(a) Inequality Between Bidders and Hospitals
Since hospitals control the whole bidding process, sometimes they do not undertake corresponding responsibilities, such as:
1. Bidders not being awarded bids unless they agree to unreasonable conditions required by hospitals.
2. Hospitals do not purchase the winning products; instead, they prefer to buy other medicines with larger margins or hospital-made drugs.
3. Hospitals do not make timely payments. Many payments are made at least 3 months after drug delivery. Some of payments are made only after all the drugs have been provided to patients. Some hospitals are not making any payments.
4. No minimum-purchase amount for winning products. Some hospitals order such small amount that the transportation fee is higher than the profit. Hospitals often return the products to the bidders after the purchasing deadline expires. However, in accordance with the bidding regulations, hospitals should continue to use the remaining drugs in the next purchase period.
5. Hospitals set various fees/deposits, e.g. bidding guarantee deposit; which will become a contract performance guarantee deposit after bidding. Losers cannot get their deposit refunded; winners also cannot get their deposit refunded as the hospitals set impracticable conditions. Hospitals deduct the deposits due to the delayed performance of the delivery companies, but do not inform the bidders.
6. Hospitals purchase the drugs at a lower price, but sell to the patients at the original retail price. The larger margin becomes hospital income and is not shared with patients.
7. Hospitals adopt unfair scoring systems such as in Guangdong Province where such systems have removed the balance between quality and price, resulting in price being primarily purchasing factor. As a result, many hospitals separately purchase drugs that have not won the bid.
8. Hospitals have no liability for national taxes (including VAT and income).
Results of the problem: Inequality, with hospitals having more power, has increased inappropriate practices. In order to win the bid, bidders have to lobby the hospitals in various ways, and some bidders do so inappropriately. This causes even more disorder in the market.
(b) Agent's (Purchasing Center's) non-standardized operations
1. Tendering agents charge illegal fees such as guarantee deposit, administrative fee, participation fee, expert evaluation fee, bid winning service fee, drug quality inspection fee, contract performance guarantee, etc.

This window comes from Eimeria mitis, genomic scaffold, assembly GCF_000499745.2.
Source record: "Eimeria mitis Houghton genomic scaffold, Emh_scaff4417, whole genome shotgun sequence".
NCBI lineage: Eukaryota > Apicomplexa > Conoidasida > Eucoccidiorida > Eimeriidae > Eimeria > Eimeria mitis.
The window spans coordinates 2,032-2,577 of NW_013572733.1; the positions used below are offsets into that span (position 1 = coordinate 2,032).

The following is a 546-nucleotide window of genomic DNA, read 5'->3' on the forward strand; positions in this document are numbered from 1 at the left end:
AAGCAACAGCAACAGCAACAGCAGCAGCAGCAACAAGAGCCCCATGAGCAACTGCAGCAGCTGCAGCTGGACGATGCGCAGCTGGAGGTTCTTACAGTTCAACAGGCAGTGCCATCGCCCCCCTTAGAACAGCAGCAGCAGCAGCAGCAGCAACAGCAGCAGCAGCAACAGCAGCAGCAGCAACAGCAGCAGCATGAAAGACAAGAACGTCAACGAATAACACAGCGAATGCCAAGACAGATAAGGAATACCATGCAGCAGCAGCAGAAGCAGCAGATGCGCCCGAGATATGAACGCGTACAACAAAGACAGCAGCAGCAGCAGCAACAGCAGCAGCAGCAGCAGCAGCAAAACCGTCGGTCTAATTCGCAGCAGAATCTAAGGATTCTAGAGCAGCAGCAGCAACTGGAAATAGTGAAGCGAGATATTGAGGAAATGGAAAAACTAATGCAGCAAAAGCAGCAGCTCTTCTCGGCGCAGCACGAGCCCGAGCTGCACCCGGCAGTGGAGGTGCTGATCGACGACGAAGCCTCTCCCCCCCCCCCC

2. Complex bidding procedures and too many required bidding documents. Over time, local and national databases should be built so that bidders do not continually need to "qualify" themselves.
3. Some company is beginning to dominate the market and supposedly it is working on some draft standardized bidding documents/forms for MOH. These draft documents have not yet been provided to industry for comments.
Results of the problem: The illegal fees and certain "qualification" documents will likely be reduced, but industry must be given the opportunity to comment on draft-standardized documents.
(c) Price rather than quality is given undue weight in bid appraisal
Because quality and business reputations are difficult to quantify, experts tend not to give such a large point spread between products. Price, which is in a certain sense self-quantifying and easier to compare leads to a larger point, spreads and therefore takes an inappropriate weight.
Certain price barriers could be found in bidding regulations of local governments and hospitals. Hospitals typically use the lowest purchasing price of prior purchases as a price cap in awarding bids. Some places such as Beijing do not have such a cap.
Any bidding at a reduced price carries the risk of further the State Development Planning Commission ("SDPC") retail price cuts.
Results of the problems:
1. Because of reduced prices as a result of bidding, some government officials have noted that certain essential drugs are no longer available in certain hospitals.
2. Some manufacturers reduce cost by reducing active ingredients and other methods that seriously impact on drug quality.
3. Some companies reregister of drugs (the drug ingredients are same), or sell the drugs under different names, at a price that several times higher than original price. As a result, patients cannot obtain any benefit from bidding.